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T-Mobile CEO’s strategy explained: Be cheap and do almost anything for attention

T-Mobile CEO Legere Business Strategy

In case you haven’t noticed, T-Mobile CEO John Legere isn’t like most wireless industry executives. For one, he’s actually entertaining to listen to because he’s not afraid to trash his competitors in candid and at times profane terms. This is all part of a carefully constructed strategy, however, and a profile on Legere at The Wall Street Journal makes clear that Legere thinks that he needs to draw attention to himself if he’s going to have any chance of drawing customers away from Verizon and AT&T. In particular the Journal notes that after becoming T-Mobile CEO, Legere “grew his hair out, traded his ties for T-shirts and has started sprinkling his public comments with profanity” to make himself stand out.

In addition to bringing a scrappy, off-the-cuff persona to the job, Legere is also bringing another key trait to T-Mobile that he thinks will help turn the company around: Cheapness. The Journal informs us that at his previous job as CEO of Global Crossing, Legere “cut capital spending… to about $250 million in 2002 from $3.2 billion the year before, reduced the company’s workforce by more than half and relocated its headquarters from Beverly Hills, Calif., to New Jersey — first to upscale Madison, but then to lower-cost Florham Park.”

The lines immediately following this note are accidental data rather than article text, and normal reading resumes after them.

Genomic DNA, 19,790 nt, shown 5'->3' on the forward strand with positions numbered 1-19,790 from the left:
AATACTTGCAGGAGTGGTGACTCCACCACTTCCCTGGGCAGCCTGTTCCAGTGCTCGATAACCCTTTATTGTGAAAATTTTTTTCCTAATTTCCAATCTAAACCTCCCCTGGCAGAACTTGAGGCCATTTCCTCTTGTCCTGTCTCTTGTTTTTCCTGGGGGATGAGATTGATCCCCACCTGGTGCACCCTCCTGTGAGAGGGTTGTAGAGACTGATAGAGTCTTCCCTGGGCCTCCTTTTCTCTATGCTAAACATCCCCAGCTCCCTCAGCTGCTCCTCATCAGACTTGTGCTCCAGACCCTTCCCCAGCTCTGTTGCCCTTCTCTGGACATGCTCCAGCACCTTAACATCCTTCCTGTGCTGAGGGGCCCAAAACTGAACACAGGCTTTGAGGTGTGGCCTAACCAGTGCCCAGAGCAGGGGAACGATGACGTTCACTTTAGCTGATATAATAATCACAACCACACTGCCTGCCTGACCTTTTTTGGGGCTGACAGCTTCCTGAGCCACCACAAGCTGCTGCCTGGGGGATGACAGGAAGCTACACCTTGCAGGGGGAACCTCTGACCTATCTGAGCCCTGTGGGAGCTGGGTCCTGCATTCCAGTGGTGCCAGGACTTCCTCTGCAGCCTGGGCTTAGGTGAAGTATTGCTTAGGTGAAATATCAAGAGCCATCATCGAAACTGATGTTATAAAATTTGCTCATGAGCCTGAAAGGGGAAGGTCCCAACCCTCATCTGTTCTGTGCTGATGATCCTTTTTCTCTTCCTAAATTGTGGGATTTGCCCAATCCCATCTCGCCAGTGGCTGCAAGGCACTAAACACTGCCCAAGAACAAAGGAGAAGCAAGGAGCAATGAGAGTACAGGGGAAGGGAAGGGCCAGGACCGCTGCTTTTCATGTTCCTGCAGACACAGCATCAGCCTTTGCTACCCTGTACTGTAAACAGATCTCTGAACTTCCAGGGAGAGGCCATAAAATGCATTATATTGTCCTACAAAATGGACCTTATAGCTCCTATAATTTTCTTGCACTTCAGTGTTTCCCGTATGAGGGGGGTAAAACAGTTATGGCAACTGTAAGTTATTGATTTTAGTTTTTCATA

At T-Mobile, meanwhile, the Journal reports that Legere “still uses an old Global Crossing backpack as his briefcase” and “has swapped out free sodas in T-Mobile’s corporate offices for vending machines, halted merit-based pay increases and brought an end to a program that gave longer-term employees free phones.” Legere tells the Journal that his essential “philosophy” is that “it should not only be cheap, but it should look cheap,” which could fit in well with T-Mobile’s strategy of offering cheaper, contract-free wireless voice and data plans as its major selling point against rival carriers.

Prior to joining BGR as News Editor, Brad Reed spent five years covering the wireless industry for Network World. His first smartphone was a BlackBerry but he has since become a loyal Android user.